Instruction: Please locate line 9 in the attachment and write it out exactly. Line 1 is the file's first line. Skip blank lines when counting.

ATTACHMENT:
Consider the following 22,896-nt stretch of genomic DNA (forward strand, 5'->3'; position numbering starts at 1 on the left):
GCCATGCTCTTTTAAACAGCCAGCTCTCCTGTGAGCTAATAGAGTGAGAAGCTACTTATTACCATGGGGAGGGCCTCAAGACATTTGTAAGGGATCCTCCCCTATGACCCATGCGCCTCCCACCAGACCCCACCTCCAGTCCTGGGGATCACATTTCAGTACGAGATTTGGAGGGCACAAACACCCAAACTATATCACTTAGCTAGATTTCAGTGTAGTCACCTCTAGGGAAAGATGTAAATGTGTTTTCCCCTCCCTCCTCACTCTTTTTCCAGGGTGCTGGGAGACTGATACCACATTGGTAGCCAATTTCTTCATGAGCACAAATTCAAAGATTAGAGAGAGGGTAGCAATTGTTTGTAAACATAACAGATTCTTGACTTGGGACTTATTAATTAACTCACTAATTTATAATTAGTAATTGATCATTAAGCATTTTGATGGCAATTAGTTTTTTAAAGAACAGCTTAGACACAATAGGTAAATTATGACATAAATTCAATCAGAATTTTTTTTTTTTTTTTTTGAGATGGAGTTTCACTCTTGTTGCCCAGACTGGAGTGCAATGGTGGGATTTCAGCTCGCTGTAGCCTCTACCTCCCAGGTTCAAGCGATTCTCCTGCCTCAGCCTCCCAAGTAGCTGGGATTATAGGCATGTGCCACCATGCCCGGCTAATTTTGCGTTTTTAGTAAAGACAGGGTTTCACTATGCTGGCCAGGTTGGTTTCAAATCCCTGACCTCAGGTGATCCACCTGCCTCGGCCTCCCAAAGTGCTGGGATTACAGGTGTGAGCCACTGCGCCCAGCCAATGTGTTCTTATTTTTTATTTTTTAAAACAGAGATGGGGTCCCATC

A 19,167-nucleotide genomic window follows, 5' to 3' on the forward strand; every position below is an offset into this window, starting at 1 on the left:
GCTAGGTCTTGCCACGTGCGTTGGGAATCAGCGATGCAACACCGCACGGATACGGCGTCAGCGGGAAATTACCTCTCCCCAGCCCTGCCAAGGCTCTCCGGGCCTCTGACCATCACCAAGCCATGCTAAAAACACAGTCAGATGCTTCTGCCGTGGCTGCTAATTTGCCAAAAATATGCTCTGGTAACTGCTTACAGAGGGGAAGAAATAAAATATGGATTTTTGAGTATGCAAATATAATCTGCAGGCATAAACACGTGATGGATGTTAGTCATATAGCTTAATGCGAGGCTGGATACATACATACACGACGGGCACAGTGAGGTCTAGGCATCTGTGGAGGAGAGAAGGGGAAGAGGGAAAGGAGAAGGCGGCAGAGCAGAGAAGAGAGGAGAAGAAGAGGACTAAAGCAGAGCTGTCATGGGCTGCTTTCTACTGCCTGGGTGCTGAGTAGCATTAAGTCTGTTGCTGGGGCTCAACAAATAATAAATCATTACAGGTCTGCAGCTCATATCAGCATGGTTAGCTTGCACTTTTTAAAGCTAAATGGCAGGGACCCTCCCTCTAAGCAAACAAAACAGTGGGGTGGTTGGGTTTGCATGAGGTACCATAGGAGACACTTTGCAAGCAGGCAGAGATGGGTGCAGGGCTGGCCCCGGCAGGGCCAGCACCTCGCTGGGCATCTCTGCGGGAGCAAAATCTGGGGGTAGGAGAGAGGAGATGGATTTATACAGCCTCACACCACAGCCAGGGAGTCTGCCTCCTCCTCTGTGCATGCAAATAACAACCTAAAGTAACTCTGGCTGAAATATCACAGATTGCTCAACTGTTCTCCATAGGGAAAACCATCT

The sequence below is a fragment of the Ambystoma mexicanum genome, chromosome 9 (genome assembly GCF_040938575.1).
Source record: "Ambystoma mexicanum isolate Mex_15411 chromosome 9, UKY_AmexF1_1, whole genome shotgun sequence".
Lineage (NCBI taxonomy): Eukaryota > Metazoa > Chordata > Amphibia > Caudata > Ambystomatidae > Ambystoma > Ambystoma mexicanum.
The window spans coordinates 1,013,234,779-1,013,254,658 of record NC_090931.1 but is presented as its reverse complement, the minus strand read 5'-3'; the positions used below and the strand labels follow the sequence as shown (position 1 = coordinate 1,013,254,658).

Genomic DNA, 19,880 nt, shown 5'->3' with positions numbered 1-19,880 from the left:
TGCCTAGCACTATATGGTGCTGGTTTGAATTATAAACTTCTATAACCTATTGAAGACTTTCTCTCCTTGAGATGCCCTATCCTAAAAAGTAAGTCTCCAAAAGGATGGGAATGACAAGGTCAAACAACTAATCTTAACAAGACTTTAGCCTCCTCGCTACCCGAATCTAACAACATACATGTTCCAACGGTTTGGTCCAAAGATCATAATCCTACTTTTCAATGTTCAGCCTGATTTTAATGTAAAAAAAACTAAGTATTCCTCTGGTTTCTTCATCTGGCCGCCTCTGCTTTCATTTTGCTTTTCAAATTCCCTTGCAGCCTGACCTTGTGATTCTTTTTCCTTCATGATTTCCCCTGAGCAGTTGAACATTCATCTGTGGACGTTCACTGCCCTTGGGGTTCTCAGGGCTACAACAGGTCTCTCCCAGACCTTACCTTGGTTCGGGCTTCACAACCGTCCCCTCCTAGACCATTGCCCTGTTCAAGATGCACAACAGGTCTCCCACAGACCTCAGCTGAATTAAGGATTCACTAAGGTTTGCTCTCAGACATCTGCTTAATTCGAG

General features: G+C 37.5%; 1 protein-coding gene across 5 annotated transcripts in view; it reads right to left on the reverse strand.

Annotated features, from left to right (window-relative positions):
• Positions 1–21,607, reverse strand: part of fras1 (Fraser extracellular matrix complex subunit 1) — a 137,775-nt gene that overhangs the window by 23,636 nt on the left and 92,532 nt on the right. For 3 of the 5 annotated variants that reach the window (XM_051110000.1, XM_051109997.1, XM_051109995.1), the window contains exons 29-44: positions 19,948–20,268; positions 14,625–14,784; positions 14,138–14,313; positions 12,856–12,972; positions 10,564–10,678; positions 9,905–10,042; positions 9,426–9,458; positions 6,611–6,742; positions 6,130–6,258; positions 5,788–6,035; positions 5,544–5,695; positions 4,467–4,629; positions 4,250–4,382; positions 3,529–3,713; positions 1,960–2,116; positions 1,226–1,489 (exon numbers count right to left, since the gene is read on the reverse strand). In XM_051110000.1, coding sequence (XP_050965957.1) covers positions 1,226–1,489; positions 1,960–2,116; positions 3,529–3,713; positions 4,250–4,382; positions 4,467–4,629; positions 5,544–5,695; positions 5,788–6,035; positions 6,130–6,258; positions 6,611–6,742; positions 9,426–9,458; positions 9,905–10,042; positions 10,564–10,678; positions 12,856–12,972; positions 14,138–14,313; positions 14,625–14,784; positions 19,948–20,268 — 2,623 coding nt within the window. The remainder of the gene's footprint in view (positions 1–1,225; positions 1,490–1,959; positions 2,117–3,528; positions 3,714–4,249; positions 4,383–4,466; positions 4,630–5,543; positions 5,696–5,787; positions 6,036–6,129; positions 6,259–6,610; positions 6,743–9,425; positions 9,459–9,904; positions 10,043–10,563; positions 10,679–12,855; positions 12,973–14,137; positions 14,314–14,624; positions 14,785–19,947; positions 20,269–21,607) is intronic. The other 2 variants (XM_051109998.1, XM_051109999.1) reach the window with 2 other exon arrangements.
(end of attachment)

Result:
Genomic DNA, 19,880 nt, shown 5'->3' with positions numbered 1-19,880 from the left: